The story talks about a new kiosk computer from HP that will go into drug stores around California soon to enable people to print their digital photos.
Now, it so happens I was in a Wolf Camera store this week, getting a battery for my bike computer. A woman in front of me was getting her passport photo, and I noticed the process. First the clerk took her picture with a digital camera. Then he took the media out of the camera and placed it in a kiosk in the store and printed the pictures. The kiosk had about 17 different slots for various digital media, and a CD burner too. It was a nice setup, and it took no time to get the photo printed and the woman on her way.
So these kiosks are already out there. It sure will help get those photos off the hard drives of the world and onto paper, where they then can be filed away in shoeboxes just like the analog prints of old.
Certainly, Apple has done more than anyone to make things easier: you just plug the camera in, and iPhoto takes care of the rest. And there are several solutions on the Windows side, including preclick.com (which is OEM’ed to HP, BTW). But it will be interesting to see if HP can recapture the balance of power over who owns the digital family photo assets. The problem, like so much of digital photography, isn’t about the tech. It is about family politics.
Now, I am just one silly user in this arena, but my digital assets are a mess. Part of the problem is that both my wife and I have changed so many computers over the past couple of years that we can’t keep track of things. Part is that we use both Windows and Mac PCs, and have photos on both (the Mac works much better but my wife is a Windows gal). And part is just inertia — this is a project for a rainy weekend, but we live in LA where we don’t usually have too many rainy weekends.
No amount of software is going to help us get organized. But I love the fact that guys at HP are targeting the iMoms of the world.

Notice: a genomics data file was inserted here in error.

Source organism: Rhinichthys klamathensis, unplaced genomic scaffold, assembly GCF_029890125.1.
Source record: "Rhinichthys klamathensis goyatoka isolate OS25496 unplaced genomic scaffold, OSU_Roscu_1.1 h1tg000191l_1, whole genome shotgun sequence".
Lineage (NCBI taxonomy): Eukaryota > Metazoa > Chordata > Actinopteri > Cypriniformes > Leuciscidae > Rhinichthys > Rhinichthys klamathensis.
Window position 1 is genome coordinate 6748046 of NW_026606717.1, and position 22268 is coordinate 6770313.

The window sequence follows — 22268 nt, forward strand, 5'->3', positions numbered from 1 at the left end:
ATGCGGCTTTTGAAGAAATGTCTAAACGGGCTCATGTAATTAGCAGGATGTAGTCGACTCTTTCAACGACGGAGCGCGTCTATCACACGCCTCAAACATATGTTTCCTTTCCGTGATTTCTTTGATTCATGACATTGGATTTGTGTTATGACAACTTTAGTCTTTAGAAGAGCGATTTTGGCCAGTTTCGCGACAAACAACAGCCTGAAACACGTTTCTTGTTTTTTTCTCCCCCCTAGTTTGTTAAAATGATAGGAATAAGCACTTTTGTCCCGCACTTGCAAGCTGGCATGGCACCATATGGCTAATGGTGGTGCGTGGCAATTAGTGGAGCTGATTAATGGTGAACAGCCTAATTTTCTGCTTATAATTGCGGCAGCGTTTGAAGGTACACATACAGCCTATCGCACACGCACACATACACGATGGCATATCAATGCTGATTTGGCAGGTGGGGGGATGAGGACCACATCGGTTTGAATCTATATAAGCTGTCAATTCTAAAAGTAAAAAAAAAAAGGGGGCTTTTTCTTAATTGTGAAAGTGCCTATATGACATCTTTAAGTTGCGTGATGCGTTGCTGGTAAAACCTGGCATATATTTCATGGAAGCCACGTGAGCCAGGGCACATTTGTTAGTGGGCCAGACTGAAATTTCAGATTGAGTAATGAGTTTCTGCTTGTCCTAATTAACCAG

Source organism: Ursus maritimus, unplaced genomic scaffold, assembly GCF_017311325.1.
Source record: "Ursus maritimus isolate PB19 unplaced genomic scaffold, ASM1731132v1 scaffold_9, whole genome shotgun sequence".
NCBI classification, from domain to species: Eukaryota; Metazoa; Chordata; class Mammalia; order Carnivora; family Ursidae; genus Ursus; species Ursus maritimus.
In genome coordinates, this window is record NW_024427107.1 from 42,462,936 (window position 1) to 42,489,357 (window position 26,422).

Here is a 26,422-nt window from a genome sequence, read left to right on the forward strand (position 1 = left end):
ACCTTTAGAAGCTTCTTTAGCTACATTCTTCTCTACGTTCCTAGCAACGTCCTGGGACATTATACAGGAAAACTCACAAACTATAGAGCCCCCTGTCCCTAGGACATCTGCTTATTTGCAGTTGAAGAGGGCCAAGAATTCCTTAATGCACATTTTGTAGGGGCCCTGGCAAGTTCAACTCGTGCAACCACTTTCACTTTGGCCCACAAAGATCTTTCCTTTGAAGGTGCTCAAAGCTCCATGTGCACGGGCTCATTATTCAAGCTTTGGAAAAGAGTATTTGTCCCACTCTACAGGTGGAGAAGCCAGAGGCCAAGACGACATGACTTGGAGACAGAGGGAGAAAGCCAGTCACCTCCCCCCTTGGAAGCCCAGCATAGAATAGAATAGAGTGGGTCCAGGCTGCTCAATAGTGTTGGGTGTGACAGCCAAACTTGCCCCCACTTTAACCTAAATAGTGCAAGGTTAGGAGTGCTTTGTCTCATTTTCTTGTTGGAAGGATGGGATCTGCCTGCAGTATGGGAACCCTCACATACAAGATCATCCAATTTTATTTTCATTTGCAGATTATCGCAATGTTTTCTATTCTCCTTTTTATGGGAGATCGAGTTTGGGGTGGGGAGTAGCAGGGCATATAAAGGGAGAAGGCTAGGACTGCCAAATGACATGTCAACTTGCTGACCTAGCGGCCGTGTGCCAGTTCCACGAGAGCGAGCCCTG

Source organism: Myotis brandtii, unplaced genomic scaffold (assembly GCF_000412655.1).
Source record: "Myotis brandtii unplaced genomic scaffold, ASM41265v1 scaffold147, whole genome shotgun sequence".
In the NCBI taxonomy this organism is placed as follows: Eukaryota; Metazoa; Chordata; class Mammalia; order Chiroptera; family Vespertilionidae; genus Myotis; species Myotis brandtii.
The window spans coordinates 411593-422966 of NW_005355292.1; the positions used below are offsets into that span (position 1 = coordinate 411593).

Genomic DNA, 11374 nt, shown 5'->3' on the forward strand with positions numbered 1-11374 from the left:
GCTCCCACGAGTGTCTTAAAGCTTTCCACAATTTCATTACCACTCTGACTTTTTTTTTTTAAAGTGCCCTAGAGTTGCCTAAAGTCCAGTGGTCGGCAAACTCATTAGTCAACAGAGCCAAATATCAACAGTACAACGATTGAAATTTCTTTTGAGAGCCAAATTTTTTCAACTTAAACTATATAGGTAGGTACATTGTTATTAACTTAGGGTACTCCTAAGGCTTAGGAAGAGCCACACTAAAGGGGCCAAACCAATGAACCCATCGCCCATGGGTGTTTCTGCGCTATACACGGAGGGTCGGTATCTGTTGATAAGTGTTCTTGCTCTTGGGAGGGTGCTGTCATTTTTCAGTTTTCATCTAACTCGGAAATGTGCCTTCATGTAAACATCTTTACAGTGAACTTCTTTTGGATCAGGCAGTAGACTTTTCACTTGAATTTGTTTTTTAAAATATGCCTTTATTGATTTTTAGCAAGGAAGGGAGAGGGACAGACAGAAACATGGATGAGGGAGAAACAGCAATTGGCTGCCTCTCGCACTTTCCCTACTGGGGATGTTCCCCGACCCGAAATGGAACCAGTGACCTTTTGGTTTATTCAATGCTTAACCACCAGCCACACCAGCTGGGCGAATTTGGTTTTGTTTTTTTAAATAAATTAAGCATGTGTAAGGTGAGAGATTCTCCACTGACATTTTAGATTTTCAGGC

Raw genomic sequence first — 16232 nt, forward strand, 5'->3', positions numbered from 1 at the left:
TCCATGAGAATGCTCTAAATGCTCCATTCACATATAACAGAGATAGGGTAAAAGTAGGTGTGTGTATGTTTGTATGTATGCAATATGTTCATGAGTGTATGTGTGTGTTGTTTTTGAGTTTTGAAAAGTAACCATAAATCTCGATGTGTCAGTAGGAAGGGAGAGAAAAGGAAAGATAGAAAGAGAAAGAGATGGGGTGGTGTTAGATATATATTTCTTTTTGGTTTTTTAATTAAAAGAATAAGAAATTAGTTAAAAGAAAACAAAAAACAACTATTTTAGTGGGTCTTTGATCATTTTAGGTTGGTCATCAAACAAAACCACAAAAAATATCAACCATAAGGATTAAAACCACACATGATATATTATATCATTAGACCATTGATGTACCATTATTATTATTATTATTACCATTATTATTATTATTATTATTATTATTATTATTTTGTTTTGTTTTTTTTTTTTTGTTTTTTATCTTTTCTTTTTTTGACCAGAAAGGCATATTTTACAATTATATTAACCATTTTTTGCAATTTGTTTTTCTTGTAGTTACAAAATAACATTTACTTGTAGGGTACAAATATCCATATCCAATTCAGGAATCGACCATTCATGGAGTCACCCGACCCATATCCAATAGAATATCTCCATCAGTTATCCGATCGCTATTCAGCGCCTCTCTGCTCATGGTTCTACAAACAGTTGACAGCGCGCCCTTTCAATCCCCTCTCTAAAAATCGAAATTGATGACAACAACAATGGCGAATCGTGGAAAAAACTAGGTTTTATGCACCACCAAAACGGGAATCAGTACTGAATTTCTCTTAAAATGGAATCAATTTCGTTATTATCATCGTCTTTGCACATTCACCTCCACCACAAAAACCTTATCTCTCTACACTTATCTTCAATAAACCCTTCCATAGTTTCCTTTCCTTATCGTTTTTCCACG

Last week Yahoo posted this blog.. They say:
Kudos to them. They need to be more open than Google, more forthcoming on their APIs than Microsoft, and to start working more closely with Web developers. It is a good step.
An interesting URL, that of http://trust.salesforce.com/. What is it all about? Salesforce.com is showing you their internal server logs, what is up and what is down. I bet it won’t take long until someone creates a Google map mashup of the historical stats. (Right now you just get a summary page for each day’s performance, along with links to days that something went wrong with more explanation.)
Kudos to them for doing this, and showing their inner workings. I wish more Web sites were equally forthcoming.
I will be moderating a panel session at the Palo Alto Sheraton on March 2 with this title. You can go here and find out more about the conference.
We will look at various trends in the search area, including what is going on with searching blogs and podcasts, search engine optimization, the recent deal between BearingPoint and Google, and integrating search into the desktop. Here are the powerpoint slides for the session.
It should be a lot of fun and I am looking forward to the conference.
My panel will include: